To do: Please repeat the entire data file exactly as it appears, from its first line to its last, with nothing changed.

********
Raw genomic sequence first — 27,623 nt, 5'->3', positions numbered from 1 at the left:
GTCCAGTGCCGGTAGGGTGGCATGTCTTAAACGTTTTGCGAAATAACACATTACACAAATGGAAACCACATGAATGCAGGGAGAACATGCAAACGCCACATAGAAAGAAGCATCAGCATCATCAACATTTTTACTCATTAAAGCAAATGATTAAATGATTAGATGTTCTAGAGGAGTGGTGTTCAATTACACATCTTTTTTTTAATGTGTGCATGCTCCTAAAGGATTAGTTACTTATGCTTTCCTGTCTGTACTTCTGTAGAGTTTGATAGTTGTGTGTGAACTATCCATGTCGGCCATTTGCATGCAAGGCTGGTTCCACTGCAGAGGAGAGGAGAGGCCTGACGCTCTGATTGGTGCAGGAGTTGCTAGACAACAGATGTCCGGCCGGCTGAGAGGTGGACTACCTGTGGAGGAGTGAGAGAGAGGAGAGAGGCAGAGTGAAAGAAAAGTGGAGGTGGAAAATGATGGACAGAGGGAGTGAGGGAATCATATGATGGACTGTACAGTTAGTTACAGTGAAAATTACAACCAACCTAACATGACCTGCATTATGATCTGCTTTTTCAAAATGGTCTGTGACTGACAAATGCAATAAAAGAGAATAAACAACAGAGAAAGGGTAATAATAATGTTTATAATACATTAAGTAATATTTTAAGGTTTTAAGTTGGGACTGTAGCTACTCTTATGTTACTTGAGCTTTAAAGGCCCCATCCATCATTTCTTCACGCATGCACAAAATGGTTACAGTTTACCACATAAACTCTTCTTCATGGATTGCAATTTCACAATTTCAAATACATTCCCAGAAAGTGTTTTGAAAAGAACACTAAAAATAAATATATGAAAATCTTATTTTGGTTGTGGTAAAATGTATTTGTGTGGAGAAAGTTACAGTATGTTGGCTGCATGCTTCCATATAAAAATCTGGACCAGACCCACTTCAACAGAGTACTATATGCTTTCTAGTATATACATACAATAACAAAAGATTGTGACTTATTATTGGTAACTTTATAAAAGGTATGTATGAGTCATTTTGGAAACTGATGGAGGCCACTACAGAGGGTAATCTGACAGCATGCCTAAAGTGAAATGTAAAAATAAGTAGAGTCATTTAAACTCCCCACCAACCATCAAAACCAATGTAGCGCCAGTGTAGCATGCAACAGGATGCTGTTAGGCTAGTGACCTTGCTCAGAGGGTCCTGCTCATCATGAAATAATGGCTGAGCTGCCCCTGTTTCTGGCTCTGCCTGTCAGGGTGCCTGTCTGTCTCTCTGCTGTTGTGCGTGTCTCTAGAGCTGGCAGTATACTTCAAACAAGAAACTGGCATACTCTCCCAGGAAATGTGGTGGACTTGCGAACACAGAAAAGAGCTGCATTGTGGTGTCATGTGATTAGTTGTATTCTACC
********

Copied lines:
Raw genomic sequence first — 27,623 nt, 5'->3', positions numbered from 1 at the left:
GTCCAGTGCCGGTAGGGTGGCATGTCTTAAACGTTTTGCGAAATAACACATTACACAAATGGAAACCACATGAATGCAGGGAGAACATGCAAACGCCACATAGAAAGAAGCATCAGCATCATCAACATTTTTACTCATTAAAGCAAATGATTAAATGATTAGATGTTCTAGAGGAGTGGTGTTCAATTACACATCTTTTTTTTAATGTGTGCATGCTCCTAAAGGATTAGTTACTTATGCTTTCCTGTCTGTACTTCTGTAGAGTTTGATAGTTGTGTGTGAACTATCCATGTCGGCCATTTGCATGCAAGGCTGGTTCCACTGCAGAGGAGAGGAGAGGCCTGACGCTCTGATTGGTGCAGGAGTTGCTAGACAACAGATGTCCGGCCGGCTGAGAGGTGGACTACCTGTGGAGGAGTGAGAGAGAGGAGAGAGGCAGAGTGAAAGAAAAGTGGAGGTGGAAAATGATGGACAGAGGGAGTGAGGGAATCATATGATGGACTGTACAGTTAGTTACAGTGAAAATTACAACCAACCTAACATGACCTGCATTATGATCTGCTTTTTCAAAATGGTCTGTGACTGACAAATGCAATAAAAGAGAATAAACAACAGAGAAAGGGTAATAATAATGTTTATAATACATTAAGTAATATTTTAAGGTTTTAAGTTGGGACTGTAGCTACTCTTATGTTACTTGAGCTTTAAAGGCCCCATCCATCATTTCTTCACGCATGCACAAAATGGTTACAGTTTACCACATAAACTCTTCTTCATGGATTGCAATTTCACAATTTCAAATACATTCCCAGAAAGTGTTTTGAAAAGAACACTAAAAATAAATATATGAAAATCTTATTTTGGTTGTGGTAAAATGTATTTGTGTGGAGAAAGTTACAGTATGTTGGCTGCATGCTTCCATATAAAAATCTGGACCAGACCCACTTCAACAGAGTACTATATGCTTTCTAGTATATACATACAATAACAAAAGATTGTGACTTATTATTGGTAACTTTATAAAAGGTATGTATGAGTCATTTTGGAAACTGATGGAGGCCACTACAGAGGGTAATCTGACAGCATGCCTAAAGTGAAATGTAAAAATAAGTAGAGTCATTTAAACTCCCCACCAACCATCAAAACCAATGTAGCGCCAGTGTAGCATGCAACAGGATGCTGTTAGGCTAGTGACCTTGCTCAGAGGGTCCTGCTCATCATGAAATAATGGCTGAGCTGCCCCTGTTTCTGGCTCTGCCTGTCAGGGTGCCTGTCTGTCTCTCTGCTGTTGTGCGTGTCTCTAGAGCTGGCAGTATACTTCAAACAAGAAACTGGCATACTCTCCCAGGAAATGTGGTGGACTTGCGAACACAGAAAAGAGCTGCATTGTGGTGTCATGTGATTAGTTGTATTCTACC